• Ha, ha, Marc. You wouldn’t last one day in my job teaching music at an elementary school if you are nervous around children! Kids can smell fear on you– you’d better not be scared or nervous or they’ll walk all over you. They aren’t so bad once you get to know them, and once they learn they can trust you. It’s great to have the opportunity to guide young people to make good choices in their lives.

      • I’m sure they can tell I am nervous then. I’d love to be able to teach kids to care for animals. That would be very worthwhile.

      • I haven’t had a great lot to do with kids and didn’t want any of my own but I do enjoy other peoples…….in small doses 😉

        • That was how Jeff and I felt: we could enjoy other people’s children, but then at the end of the day, you get to send them home to their parents. I enjoy teaching, but I also enjoy coming home to a quiet house with just Monty and Jeff to greet me.

          Parenting is a 24/7 job and I don’t think I was really cut out for it. Some Christians say it’s a sin not to have children because of the command to “be fruitful and multiply,” but at the time that command was given the earth was empty. I think God also gave us brains to look around and see when that job was done. The earth seems pretty full of people to me. Children are a great gift, but not one that has to be given to everyone, and not something that is right for everyone. God didn’t give me a son or daughter to care for, but He certainly gave Monty to me for that purpose. Each must fulfill his or her calling, and that won’t be the same for every person.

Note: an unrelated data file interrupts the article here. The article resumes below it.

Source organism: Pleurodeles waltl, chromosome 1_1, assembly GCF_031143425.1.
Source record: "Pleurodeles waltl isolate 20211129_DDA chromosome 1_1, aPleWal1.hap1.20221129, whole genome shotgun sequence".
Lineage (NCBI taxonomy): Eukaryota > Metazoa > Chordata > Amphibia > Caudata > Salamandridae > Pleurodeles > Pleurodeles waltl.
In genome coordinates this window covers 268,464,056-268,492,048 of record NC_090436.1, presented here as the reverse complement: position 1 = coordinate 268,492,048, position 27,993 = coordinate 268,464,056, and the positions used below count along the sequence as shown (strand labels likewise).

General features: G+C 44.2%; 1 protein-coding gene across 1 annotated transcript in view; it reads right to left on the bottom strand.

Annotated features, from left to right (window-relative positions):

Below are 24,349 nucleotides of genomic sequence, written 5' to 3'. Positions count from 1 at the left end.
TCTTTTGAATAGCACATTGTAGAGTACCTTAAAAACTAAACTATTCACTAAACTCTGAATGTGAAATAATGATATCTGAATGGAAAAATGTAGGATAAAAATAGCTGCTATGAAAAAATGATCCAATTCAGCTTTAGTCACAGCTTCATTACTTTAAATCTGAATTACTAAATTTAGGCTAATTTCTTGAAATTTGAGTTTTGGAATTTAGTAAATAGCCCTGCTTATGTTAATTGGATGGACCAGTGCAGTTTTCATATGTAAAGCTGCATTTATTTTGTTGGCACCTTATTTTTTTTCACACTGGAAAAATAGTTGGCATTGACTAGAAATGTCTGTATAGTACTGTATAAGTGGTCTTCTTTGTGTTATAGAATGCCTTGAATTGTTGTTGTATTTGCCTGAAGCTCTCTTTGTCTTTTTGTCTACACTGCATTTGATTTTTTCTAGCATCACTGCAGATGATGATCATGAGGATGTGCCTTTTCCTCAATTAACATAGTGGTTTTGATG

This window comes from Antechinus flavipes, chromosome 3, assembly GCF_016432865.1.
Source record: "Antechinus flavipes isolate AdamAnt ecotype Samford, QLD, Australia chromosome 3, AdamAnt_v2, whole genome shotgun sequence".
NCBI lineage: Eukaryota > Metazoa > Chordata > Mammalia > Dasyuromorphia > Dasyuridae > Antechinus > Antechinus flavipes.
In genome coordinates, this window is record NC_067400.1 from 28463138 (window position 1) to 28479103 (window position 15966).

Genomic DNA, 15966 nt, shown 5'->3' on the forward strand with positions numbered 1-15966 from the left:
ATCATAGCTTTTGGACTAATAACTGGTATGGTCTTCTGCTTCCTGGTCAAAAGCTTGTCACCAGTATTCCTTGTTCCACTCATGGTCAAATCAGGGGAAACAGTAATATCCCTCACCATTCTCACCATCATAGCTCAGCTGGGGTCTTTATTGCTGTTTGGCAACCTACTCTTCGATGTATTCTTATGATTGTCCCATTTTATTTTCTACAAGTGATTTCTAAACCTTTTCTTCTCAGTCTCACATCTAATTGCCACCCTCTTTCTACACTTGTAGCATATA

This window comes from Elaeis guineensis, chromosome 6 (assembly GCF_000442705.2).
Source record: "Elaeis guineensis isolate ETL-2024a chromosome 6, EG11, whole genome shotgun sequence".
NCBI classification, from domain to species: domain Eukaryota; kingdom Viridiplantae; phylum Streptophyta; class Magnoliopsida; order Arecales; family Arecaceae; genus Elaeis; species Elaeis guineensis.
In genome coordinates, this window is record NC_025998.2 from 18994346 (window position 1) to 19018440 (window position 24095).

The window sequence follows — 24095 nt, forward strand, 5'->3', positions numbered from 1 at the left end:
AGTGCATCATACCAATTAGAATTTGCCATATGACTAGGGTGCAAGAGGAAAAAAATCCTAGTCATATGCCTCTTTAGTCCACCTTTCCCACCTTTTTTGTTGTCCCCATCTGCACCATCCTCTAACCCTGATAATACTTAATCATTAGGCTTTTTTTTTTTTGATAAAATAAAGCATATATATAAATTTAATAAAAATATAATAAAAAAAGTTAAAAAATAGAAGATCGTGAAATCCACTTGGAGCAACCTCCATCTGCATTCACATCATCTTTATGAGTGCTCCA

Just because it’s your calling doesn’t mean it will always be easy either. Teaching really challenges me, but I know it’s what I’m meant to do. I suddenly can’t work physical therapy at all, until I build strength back and am clear of the risk of tendon rupture from Cipro and I don’t really care that much that I can’t do that job, except I miss the money. But I believe daily bread is something God gives, not something I earn in a paycheck, so it will all work out.

          • I admire that you have such faith, Ruth.